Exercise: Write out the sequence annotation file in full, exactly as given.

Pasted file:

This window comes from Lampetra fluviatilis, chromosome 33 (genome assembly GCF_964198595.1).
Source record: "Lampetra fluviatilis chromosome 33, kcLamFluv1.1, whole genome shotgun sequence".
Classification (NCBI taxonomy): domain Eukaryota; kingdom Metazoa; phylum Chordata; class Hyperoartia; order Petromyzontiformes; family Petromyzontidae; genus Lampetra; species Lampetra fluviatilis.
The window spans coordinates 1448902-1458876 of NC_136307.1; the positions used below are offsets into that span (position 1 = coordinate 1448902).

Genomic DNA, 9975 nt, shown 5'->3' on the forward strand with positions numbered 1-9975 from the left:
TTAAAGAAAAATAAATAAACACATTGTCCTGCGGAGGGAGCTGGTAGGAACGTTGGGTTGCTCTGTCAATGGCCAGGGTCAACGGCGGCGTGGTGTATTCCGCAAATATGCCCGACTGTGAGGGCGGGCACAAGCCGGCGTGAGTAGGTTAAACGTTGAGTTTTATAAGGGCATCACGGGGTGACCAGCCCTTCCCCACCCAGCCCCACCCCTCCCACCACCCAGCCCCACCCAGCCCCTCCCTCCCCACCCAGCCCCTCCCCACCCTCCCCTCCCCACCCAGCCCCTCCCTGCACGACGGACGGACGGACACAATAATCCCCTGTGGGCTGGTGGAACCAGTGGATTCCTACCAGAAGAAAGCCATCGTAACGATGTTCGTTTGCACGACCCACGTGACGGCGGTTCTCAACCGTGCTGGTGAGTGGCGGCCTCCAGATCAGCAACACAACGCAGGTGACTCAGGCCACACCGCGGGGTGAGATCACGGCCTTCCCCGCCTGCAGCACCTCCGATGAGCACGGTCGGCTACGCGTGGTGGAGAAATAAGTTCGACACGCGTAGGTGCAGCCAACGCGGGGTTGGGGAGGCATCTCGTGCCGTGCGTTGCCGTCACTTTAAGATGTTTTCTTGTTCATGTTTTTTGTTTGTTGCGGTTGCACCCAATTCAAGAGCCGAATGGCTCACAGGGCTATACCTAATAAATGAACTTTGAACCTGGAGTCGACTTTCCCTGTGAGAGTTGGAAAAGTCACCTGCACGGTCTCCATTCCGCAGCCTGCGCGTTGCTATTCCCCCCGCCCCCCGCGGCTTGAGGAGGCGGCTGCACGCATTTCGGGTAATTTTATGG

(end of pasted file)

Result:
This window comes from Lampetra fluviatilis, chromosome 33 (genome assembly GCF_964198595.1).
Source record: "Lampetra fluviatilis chromosome 33, kcLamFluv1.1, whole genome shotgun sequence".
Classification (NCBI taxonomy): domain Eukaryota; kingdom Metazoa; phylum Chordata; class Hyperoartia; order Petromyzontiformes; family Petromyzontidae; genus Lampetra; species Lampetra fluviatilis.
The window spans coordinates 1448902-1458876 of NC_136307.1; the positions used below are offsets into that span (position 1 = coordinate 1448902).

Genomic DNA, 9975 nt, shown 5'->3' on the forward strand with positions numbered 1-9975 from the left:
TTAAAGAAAAATAAATAAACACATTGTCCTGCGGAGGGAGCTGGTAGGAACGTTGGGTTGCTCTGTCAATGGCCAGGGTCAACGGCGGCGTGGTGTATTCCGCAAATATGCCCGACTGTGAGGGCGGGCACAAGCCGGCGTGAGTAGGTTAAACGTTGAGTTTTATAAGGGCATCACGGGGTGACCAGCCCTTCCCCACCCAGCCCCACCCCTCCCACCACCCAGCCCCACCCAGCCCCTCCCTCCCCACCCAGCCCCTCCCCACCCTCCCCTCCCCACCCAGCCCCTCCCTGCACGACGGACGGACGGACACAATAATCCCCTGTGGGCTGGTGGAACCAGTGGATTCCTACCAGAAGAAAGCCATCGTAACGATGTTCGTTTGCACGACCCACGTGACGGCGGTTCTCAACCGTGCTGGTGAGTGGCGGCCTCCAGATCAGCAACACAACGCAGGTGACTCAGGCCACACCGCGGGGTGAGATCACGGCCTTCCCCGCCTGCAGCACCTCCGATGAGCACGGTCGGCTACGCGTGGTGGAGAAATAAGTTCGACACGCGTAGGTGCAGCCAACGCGGGGTTGGGGAGGCATCTCGTGCCGTGCGTTGCCGTCACTTTAAGATGTTTTCTTGTTCATGTTTTTTGTTTGTTGCGGTTGCACCCAATTCAAGAGCCGAATGGCTCACAGGGCTATACCTAATAAATGAACTTTGAACCTGGAGTCGACTTTCCCTGTGAGAGTTGGAAAAGTCACCTGCACGGTCTCCATTCCGCAGCCTGCGCGTTGCTATTCCCCCCGCCCCCCGCGGCTTGAGGAGGCGGCTGCACGCATTTCGGGTAATTTTATGG